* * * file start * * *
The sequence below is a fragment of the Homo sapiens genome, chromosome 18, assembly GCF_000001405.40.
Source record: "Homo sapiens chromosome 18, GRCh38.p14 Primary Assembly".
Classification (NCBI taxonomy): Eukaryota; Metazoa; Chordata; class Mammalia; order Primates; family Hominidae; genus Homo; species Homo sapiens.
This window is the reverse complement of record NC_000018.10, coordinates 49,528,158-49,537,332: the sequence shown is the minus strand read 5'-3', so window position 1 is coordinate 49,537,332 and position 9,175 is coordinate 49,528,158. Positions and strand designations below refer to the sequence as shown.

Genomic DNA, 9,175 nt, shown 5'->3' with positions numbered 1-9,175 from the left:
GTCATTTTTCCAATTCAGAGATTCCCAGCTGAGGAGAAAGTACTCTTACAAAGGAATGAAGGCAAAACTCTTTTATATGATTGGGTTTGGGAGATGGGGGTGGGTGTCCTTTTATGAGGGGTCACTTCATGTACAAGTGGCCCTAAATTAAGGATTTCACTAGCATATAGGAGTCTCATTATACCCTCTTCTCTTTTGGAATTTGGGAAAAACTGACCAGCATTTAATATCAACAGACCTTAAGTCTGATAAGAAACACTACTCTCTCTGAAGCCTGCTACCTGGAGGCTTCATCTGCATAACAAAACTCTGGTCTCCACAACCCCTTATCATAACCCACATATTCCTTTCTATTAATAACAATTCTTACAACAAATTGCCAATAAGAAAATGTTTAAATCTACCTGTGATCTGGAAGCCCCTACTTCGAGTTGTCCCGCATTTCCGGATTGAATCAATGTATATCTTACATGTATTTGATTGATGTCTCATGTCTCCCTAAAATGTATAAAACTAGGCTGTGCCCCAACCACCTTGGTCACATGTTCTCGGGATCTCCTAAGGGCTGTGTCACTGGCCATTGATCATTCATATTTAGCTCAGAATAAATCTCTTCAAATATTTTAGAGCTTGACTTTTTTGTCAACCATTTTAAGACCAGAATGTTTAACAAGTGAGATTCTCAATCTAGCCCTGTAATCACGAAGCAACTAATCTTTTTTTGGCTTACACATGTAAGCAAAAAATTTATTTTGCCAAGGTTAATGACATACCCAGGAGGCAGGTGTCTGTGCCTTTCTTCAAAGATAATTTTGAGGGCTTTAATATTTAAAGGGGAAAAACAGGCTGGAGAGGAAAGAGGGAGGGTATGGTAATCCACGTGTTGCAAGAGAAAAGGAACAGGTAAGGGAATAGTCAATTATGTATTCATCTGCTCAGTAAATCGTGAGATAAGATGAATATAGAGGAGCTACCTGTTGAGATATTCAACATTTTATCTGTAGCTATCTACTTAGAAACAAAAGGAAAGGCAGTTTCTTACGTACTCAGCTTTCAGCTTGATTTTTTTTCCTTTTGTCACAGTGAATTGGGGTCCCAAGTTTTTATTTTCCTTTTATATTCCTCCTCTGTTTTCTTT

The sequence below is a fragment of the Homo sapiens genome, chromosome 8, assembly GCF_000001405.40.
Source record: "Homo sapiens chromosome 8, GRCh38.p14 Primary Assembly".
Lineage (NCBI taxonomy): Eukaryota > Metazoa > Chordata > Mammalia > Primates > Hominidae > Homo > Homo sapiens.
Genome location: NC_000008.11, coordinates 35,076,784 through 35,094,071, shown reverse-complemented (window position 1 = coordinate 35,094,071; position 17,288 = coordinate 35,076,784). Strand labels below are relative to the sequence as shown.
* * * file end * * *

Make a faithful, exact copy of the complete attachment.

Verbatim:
The sequence below is a fragment of the Homo sapiens genome, chromosome 18, assembly GCF_000001405.40.
Source record: "Homo sapiens chromosome 18, GRCh38.p14 Primary Assembly".
Classification (NCBI taxonomy): Eukaryota; Metazoa; Chordata; class Mammalia; order Primates; family Hominidae; genus Homo; species Homo sapiens.
This window is the reverse complement of record NC_000018.10, coordinates 49,528,158-49,537,332: the sequence shown is the minus strand read 5'-3', so window position 1 is coordinate 49,537,332 and position 9,175 is coordinate 49,528,158. Positions and strand designations below refer to the sequence as shown.

Genomic DNA, 9,175 nt, shown 5'->3' with positions numbered 1-9,175 from the left:
GTCATTTTTCCAATTCAGAGATTCCCAGCTGAGGAGAAAGTACTCTTACAAAGGAATGAAGGCAAAACTCTTTTATATGATTGGGTTTGGGAGATGGGGGTGGGTGTCCTTTTATGAGGGGTCACTTCATGTACAAGTGGCCCTAAATTAAGGATTTCACTAGCATATAGGAGTCTCATTATACCCTCTTCTCTTTTGGAATTTGGGAAAAACTGACCAGCATTTAATATCAACAGACCTTAAGTCTGATAAGAAACACTACTCTCTCTGAAGCCTGCTACCTGGAGGCTTCATCTGCATAACAAAACTCTGGTCTCCACAACCCCTTATCATAACCCACATATTCCTTTCTATTAATAACAATTCTTACAACAAATTGCCAATAAGAAAATGTTTAAATCTACCTGTGATCTGGAAGCCCCTACTTCGAGTTGTCCCGCATTTCCGGATTGAATCAATGTATATCTTACATGTATTTGATTGATGTCTCATGTCTCCCTAAAATGTATAAAACTAGGCTGTGCCCCAACCACCTTGGTCACATGTTCTCGGGATCTCCTAAGGGCTGTGTCACTGGCCATTGATCATTCATATTTAGCTCAGAATAAATCTCTTCAAATATTTTAGAGCTTGACTTTTTTGTCAACCATTTTAAGACCAGAATGTTTAACAAGTGAGATTCTCAATCTAGCCCTGTAATCACGAAGCAACTAATCTTTTTTTGGCTTACACATGTAAGCAAAAAATTTATTTTGCCAAGGTTAATGACATACCCAGGAGGCAGGTGTCTGTGCCTTTCTTCAAAGATAATTTTGAGGGCTTTAATATTTAAAGGGGAAAAACAGGCTGGAGAGGAAAGAGGGAGGGTATGGTAATCCACGTGTTGCAAGAGAAAAGGAACAGGTAAGGGAATAGTCAATTATGTATTCATCTGCTCAGTAAATCGTGAGATAAGATGAATATAGAGGAGCTACCTGTTGAGATATTCAACATTTTATCTGTAGCTATCTACTTAGAAACAAAAGGAAAGGCAGTTTCTTACGTACTCAGCTTTCAGCTTGATTTTTTTTCCTTTTGTCACAGTGAATTGGGGTCCCAAGTTTTTATTTTCCTTTTATATTCCTCCTCTGTTTTCTTT

The sequence below is a fragment of the Homo sapiens genome, chromosome 8, assembly GCF_000001405.40.
Source record: "Homo sapiens chromosome 8, GRCh38.p14 Primary Assembly".
Lineage (NCBI taxonomy): Eukaryota > Metazoa > Chordata > Mammalia > Primates > Hominidae > Homo > Homo sapiens.
Genome location: NC_000008.11, coordinates 35,076,784 through 35,094,071, shown reverse-complemented (window position 1 = coordinate 35,094,071; position 17,288 = coordinate 35,076,784). Strand labels below are relative to the sequence as shown.